The Detective Wore Silk Drawers by Peter Lovesey

imagesSergeant Cribb has been tasked with improving the crime statistics at Scotland Yard – yes, even in 1877, target-setting was an issue. When a headless corpse is pulled from the Thames, Cribb identifies him as a bare-knuckle fighter, a highly illegal gambling activity that seems to be getting more dangerous by the day.

Recruiting a young police boxing champion, by the name of Henry Jago (yes, really), the partially pusillanimous and pugnacious puglist (all right, I’ll stop it now) goes undercover, gaining entry into Radstock Hall, a training camp run by the mysterious Mrs Vibart. Can Jago keep his cover intact before Cribb unmasks a murderer?

Book Two of the Sergeant Cribb series, and the third for me after the excellent Wobble To Death and A Case Of Spirits. Again, Lovesey has taken an aspect of Victorian society and has woven a mystery around it. I’ve returned to the series as (new reviews notwithstanding) I’m trying to focus on Golden Age mysteries and those authors that emulate them, due to the upcoming Bodies From The Library conference, and the other two books in the series fitted the bill perfectly. I did find myself a little disappointed with this one though…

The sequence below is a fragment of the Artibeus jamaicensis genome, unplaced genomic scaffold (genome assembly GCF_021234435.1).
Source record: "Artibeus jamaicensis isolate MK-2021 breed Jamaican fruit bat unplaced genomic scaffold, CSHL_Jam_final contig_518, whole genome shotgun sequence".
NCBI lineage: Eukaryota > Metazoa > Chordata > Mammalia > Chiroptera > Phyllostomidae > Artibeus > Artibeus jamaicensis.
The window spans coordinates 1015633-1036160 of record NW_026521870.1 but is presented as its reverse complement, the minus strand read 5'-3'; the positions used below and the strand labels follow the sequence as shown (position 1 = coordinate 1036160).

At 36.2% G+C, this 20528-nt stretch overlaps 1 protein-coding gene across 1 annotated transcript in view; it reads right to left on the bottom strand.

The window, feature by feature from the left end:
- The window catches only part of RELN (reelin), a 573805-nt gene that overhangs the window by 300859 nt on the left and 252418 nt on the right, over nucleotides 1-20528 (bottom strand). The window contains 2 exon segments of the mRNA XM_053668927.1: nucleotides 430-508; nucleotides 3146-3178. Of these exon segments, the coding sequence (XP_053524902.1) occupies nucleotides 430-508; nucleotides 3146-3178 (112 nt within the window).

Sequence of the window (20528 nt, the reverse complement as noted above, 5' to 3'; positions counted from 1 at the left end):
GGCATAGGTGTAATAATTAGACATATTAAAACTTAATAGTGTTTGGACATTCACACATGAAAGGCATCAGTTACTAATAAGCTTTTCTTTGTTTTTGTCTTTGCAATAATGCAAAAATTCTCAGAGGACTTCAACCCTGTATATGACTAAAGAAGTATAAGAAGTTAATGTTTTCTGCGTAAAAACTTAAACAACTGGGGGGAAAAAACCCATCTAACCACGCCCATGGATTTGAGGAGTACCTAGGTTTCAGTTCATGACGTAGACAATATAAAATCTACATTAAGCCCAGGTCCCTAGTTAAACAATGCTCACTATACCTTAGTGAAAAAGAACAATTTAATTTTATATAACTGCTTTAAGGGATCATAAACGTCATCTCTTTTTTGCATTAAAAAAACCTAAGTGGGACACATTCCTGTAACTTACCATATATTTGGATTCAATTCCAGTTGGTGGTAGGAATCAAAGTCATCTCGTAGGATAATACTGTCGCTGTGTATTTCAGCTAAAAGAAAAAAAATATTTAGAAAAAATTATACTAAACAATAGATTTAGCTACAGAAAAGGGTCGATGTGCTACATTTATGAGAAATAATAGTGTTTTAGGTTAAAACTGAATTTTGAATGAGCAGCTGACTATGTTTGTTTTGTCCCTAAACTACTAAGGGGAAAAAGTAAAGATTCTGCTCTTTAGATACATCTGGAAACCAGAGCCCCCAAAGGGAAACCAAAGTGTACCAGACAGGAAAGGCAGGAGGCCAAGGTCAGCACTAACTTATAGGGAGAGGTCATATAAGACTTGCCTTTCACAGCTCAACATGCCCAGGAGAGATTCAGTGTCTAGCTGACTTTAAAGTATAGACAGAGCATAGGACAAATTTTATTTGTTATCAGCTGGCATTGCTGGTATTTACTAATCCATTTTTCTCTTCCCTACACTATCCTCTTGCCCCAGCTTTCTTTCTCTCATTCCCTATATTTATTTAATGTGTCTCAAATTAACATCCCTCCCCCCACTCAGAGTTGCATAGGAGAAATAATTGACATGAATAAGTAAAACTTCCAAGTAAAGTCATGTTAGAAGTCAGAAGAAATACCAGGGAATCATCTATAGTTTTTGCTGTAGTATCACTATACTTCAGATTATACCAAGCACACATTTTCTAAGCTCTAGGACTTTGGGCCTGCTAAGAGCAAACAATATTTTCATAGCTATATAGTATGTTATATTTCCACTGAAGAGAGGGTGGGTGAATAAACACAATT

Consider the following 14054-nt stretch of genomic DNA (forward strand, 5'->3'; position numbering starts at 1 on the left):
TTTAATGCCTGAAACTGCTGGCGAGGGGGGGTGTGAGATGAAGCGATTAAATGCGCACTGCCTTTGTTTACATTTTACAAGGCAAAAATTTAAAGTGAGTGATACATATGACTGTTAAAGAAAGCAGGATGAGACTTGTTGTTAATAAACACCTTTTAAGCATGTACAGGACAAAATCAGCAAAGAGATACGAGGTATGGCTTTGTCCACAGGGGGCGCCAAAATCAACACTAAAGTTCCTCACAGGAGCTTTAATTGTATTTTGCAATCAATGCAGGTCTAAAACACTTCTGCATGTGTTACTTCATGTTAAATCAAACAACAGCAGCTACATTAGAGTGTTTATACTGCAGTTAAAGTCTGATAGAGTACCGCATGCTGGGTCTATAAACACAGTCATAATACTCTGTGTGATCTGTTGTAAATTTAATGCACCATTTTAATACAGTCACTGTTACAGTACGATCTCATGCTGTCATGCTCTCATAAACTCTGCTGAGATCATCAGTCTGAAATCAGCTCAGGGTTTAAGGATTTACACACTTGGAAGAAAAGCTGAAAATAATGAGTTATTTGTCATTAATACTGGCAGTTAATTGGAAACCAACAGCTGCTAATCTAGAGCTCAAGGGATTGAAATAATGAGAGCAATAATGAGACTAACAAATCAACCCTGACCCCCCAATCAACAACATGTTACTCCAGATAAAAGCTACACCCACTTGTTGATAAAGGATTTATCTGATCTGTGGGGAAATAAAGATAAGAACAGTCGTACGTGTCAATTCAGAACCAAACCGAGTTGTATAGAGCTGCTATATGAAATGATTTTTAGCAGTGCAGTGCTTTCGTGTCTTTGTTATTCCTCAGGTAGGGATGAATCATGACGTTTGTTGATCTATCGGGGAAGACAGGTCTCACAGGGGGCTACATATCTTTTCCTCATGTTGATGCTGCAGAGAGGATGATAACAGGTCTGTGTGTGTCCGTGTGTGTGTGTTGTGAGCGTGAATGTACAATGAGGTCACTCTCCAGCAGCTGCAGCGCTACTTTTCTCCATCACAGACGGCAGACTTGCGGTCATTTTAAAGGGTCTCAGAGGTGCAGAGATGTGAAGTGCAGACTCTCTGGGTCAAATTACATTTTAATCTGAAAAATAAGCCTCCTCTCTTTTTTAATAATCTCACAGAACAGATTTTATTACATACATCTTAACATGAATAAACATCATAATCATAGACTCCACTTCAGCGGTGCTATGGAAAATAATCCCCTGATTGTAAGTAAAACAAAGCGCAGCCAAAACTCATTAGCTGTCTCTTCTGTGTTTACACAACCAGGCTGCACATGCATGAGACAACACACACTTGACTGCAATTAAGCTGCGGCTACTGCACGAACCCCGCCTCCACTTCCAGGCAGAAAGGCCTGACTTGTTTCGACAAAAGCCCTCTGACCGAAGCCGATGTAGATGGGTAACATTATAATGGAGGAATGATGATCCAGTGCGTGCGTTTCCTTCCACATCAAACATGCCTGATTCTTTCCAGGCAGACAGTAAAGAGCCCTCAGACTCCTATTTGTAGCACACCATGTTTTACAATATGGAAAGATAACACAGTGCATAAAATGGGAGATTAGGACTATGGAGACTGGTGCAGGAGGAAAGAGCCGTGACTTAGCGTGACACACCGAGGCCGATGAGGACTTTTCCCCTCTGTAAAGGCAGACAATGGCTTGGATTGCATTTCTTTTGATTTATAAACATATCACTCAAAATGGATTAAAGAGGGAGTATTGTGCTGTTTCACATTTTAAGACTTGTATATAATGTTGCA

I’d probably have enjoyed it more if I hadn’t read the previously two, as this strays further than the traditional mystery format. There is a whodunit (although a very guessable one) but a lot of the plot is taken up with the shenanigans in the fighting camp with Jago, rather than focussing on Cribb’s work as much as I would have liked. It’s well-written and moves along at a swift pace, but there are large sections of the book where the mystery is barely discussed.

Still, there’s enough here to keep me coming back for more, so it’s Well Worth A Look. But I’d start with Wobble To Death though…

And as for that character name, this book post-dates The Talons Of Weng-Chiang by a few years, so I’m guessing it’s a coincidence rather than an homage. And if you don’t know what I’m talking about, shame on you!


  1. Hello chum (you’re just blogging away like mad these days!) – always up for more Lovesey, even on a slightly lesser day! With reference to the classic Robert Holmes story, I think you mean that this book, from 1971, pre-dates rather than post-dates it, right?


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